Unprecedented support for Scotland from UK Government as Scottish public spending reaches nearly £100 billion


Scottish Secretary Alister Jack responds to GERS 2020-21 figures.

Stats reveal unprecedented level of support from UK Government as Scotland tackles pandemic.

Commenting on the Scottish Government’s GERS figures, Scottish Secretary Alister Jack said:

These figures show how all of us in Scotland have benefitted from being part of a strong United Kingdom. Public spending in Scotland reached nearly £100billion as we tackled the pandemic and protected lives and livelihoods.

Unprecedented UK Government support has allowed us to treat patients, vaccinate people, protect a third of our workforce through furlough and issue crucial loans to more than 90,000 Scottish businesses.

We have been able to weather the Covid storm as part of the UK but we now face the challenge of rebuilding our economy and supporting our heroic NHS and other public services. Our focus remains on that task.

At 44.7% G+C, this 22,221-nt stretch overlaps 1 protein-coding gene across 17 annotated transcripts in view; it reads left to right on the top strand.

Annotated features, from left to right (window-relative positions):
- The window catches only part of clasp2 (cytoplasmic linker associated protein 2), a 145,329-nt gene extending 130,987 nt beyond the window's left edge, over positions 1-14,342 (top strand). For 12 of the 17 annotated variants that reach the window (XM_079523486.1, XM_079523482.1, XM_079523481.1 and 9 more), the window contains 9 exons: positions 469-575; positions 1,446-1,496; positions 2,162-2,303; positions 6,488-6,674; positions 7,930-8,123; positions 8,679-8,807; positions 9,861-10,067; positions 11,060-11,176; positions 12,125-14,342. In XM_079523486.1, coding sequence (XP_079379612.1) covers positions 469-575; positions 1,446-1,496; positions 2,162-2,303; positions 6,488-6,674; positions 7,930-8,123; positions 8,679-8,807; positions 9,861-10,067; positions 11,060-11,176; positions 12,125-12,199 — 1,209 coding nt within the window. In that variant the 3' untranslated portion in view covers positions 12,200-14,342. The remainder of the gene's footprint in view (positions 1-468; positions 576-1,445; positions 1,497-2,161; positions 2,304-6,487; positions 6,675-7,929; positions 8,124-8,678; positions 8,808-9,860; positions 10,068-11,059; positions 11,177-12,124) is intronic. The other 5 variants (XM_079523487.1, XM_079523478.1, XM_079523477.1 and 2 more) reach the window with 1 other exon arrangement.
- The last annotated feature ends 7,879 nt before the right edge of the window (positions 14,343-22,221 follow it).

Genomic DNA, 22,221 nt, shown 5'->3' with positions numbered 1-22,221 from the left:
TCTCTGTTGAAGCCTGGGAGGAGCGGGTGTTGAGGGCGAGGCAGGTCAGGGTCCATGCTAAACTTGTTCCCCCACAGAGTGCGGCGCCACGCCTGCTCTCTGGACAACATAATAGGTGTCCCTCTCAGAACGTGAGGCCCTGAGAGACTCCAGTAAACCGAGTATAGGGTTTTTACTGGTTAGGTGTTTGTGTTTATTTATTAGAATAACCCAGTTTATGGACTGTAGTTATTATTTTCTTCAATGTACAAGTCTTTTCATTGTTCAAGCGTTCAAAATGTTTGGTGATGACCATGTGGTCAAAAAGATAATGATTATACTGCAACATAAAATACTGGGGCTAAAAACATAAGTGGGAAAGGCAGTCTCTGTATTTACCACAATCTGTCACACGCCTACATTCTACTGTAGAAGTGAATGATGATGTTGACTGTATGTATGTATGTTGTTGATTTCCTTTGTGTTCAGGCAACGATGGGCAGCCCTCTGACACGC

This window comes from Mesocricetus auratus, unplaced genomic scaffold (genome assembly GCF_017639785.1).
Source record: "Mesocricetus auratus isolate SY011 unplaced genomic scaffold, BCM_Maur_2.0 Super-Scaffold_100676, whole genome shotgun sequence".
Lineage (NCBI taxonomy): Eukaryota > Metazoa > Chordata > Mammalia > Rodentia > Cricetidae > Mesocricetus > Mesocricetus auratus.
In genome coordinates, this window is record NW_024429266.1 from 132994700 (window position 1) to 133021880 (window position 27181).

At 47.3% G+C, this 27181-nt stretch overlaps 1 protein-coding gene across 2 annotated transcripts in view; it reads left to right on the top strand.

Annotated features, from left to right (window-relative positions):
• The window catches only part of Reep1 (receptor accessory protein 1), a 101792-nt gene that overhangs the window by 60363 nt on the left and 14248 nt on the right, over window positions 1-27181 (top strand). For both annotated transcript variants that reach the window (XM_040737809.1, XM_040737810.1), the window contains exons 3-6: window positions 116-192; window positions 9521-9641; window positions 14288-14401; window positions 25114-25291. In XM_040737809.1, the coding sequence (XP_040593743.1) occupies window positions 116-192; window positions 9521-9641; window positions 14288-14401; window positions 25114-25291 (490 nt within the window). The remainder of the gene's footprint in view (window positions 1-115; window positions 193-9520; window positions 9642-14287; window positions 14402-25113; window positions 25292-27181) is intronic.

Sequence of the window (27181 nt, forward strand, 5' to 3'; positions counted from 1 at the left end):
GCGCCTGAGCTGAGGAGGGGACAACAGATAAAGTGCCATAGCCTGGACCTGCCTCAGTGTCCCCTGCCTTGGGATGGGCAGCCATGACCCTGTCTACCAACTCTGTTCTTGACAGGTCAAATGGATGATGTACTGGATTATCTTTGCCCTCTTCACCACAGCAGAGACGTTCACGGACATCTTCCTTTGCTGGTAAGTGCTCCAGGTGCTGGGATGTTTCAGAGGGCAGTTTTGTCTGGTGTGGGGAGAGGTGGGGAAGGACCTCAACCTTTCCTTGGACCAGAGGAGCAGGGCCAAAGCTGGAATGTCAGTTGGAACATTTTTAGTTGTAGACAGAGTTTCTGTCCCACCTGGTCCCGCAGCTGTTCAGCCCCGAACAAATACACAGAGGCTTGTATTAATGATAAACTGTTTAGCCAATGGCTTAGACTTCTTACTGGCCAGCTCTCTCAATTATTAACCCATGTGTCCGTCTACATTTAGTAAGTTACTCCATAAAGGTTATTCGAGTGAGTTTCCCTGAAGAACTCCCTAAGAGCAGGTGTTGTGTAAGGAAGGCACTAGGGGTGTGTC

We have faced a terrible crisis far, far stronger as one UK – and we will build back better as one UK.

Total public spending for the benefit of Scotland increased from £81.9bn in 2019-20, to £99.1bn in 2020-21.

Increased spending on the pandemic amounted to £17.2 billion – equivalent to more than £3,100 per person in Scotland.

Scotland’s notional deficit rose from £15.8 billion in 2019-20 to £36.3 billion in 2020-21. This is more than Scotland’s entire health, education, transport, housing and culture budgets for the year, which was cumulative £35.8 billion in 2020-21.

As a percentage of Scotland’s GDP the notional deficit increased from -8.8% in 2019-20 to -22.4% in 2020-21. For comparison, the UK’s deficit rose from -2.6% of GDP to -14.2% over the same period. New members of the EU are required to have a deficit less than 3% of GDP.

Public spending per person was £1,828 higher in Scotland than the UK average. This was an increase from £1,754 the previous year.

Tax revenues in Scotland were £382 per person lower than the UK average, compared with £290 lower the previous year.

The ‘Union dividend’ (reflecting Scotland’s lower tax revenues and higher public spending) was £2,210 per person compared with £2,043 the previous year.

North Sea revenues fell from £643m in 2019/20 to £414m in the last financial year.


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